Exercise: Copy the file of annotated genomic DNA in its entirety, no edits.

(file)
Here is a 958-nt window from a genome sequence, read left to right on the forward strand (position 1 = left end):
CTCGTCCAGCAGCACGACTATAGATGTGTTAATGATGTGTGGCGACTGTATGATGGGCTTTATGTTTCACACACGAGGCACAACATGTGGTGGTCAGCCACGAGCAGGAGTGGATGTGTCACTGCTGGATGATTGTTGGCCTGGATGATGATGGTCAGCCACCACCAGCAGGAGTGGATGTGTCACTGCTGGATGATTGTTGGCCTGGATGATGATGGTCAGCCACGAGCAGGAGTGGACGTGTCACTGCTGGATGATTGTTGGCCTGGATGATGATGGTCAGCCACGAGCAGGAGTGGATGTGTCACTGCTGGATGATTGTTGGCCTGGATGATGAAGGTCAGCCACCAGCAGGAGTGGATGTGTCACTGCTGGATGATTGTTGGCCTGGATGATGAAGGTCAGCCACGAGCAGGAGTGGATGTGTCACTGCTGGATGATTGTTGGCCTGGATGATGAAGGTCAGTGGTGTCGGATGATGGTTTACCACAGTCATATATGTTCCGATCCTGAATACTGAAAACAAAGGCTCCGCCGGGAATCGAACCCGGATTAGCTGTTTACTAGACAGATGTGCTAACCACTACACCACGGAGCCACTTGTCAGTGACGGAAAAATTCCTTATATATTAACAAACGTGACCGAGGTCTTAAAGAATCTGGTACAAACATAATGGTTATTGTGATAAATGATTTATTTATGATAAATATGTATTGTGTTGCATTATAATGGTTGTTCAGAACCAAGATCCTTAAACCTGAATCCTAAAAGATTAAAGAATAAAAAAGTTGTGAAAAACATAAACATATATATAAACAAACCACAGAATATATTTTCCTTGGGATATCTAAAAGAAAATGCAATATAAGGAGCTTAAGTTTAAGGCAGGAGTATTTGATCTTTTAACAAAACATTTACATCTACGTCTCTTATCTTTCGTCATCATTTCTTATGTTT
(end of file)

Here is a 958-nt window from a genome sequence, read left to right on the forward strand (position 1 = left end):
CTCGTCCAGCAGCACGACTATAGATGTGTTAATGATGTGTGGCGACTGTATGATGGGCTTTATGTTTCACACACGAGGCACAACATGTGGTGGTCAGCCACGAGCAGGAGTGGATGTGTCACTGCTGGATGATTGTTGGCCTGGATGATGATGGTCAGCCACCACCAGCAGGAGTGGATGTGTCACTGCTGGATGATTGTTGGCCTGGATGATGATGGTCAGCCACGAGCAGGAGTGGACGTGTCACTGCTGGATGATTGTTGGCCTGGATGATGATGGTCAGCCACGAGCAGGAGTGGATGTGTCACTGCTGGATGATTGTTGGCCTGGATGATGAAGGTCAGCCACCAGCAGGAGTGGATGTGTCACTGCTGGATGATTGTTGGCCTGGATGATGAAGGTCAGCCACGAGCAGGAGTGGATGTGTCACTGCTGGATGATTGTTGGCCTGGATGATGAAGGTCAGTGGTGTCGGATGATGGTTTACCACAGTCATATATGTTCCGATCCTGAATACTGAAAACAAAGGCTCCGCCGGGAATCGAACCCGGATTAGCTGTTTACTAGACAGATGTGCTAACCACTACACCACGGAGCCACTTGTCAGTGACGGAAAAATTCCTTATATATTAACAAACGTGACCGAGGTCTTAAAGAATCTGGTACAAACATAATGGTTATTGTGATAAATGATTTATTTATGATAAATATGTATTGTGTTGCATTATAATGGTTGTTCAGAACCAAGATCCTTAAACCTGAATCCTAAAAGATTAAAGAATAAAAAAGTTGTGAAAAACATAAACATATATATAAACAAACCACAGAATATATTTTCCTTGGGATATCTAAAAGAAAATGCAATATAAGGAGCTTAAGTTTAAGGCAGGAGTATTTGATCTTTTAACAAAACATTTACATCTACGTCTCTTATCTTTCGTCATCATTTCTTATGTTT